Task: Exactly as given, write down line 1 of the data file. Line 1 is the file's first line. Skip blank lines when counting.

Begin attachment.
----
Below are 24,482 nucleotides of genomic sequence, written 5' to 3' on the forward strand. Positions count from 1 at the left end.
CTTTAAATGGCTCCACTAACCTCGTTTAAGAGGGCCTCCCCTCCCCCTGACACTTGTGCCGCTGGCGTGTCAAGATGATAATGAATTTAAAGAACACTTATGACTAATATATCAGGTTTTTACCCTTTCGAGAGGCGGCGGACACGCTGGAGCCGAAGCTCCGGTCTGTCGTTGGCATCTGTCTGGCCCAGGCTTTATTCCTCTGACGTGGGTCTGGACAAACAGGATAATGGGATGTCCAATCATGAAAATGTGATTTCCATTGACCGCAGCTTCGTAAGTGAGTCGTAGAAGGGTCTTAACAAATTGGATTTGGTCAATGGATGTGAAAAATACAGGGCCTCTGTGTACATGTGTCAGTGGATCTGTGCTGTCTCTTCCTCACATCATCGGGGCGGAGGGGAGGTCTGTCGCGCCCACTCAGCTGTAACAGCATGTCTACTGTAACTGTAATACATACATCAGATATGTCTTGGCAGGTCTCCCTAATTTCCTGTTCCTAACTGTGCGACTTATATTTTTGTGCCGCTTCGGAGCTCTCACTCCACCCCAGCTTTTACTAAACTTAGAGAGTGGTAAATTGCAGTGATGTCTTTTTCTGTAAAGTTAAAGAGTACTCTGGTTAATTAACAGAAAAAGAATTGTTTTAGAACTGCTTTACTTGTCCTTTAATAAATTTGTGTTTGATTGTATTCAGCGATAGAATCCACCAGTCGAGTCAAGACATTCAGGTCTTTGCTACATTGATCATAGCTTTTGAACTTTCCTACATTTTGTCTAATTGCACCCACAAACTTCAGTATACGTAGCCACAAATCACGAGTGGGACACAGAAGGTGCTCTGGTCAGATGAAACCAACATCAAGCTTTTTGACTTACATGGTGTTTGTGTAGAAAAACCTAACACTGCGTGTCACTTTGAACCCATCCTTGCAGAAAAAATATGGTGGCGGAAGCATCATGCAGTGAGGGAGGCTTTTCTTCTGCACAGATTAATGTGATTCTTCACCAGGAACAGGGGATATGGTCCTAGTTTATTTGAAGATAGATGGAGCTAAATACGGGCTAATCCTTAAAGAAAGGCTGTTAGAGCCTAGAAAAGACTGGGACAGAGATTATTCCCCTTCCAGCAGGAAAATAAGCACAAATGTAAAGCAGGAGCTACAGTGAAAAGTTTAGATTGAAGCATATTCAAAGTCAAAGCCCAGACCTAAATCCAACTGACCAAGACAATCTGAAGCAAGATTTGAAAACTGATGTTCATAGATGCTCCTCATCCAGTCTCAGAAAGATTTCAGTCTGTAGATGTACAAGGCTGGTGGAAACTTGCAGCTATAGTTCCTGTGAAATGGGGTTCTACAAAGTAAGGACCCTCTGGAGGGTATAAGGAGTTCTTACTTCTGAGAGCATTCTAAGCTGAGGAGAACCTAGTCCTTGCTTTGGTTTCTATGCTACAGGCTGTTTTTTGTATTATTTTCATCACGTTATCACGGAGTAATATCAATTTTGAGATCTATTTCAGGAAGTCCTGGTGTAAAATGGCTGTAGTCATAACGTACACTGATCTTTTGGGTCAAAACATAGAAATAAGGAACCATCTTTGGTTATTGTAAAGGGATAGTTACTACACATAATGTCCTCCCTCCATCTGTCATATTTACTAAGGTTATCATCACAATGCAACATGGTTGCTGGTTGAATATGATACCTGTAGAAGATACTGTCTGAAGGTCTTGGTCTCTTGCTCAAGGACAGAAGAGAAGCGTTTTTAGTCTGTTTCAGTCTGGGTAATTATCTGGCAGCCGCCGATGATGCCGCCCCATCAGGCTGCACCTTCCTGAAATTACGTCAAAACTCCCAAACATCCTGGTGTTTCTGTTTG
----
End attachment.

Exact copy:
Below are 24,482 nucleotides of genomic sequence, written 5' to 3' on the forward strand. Positions count from 1 at the left end.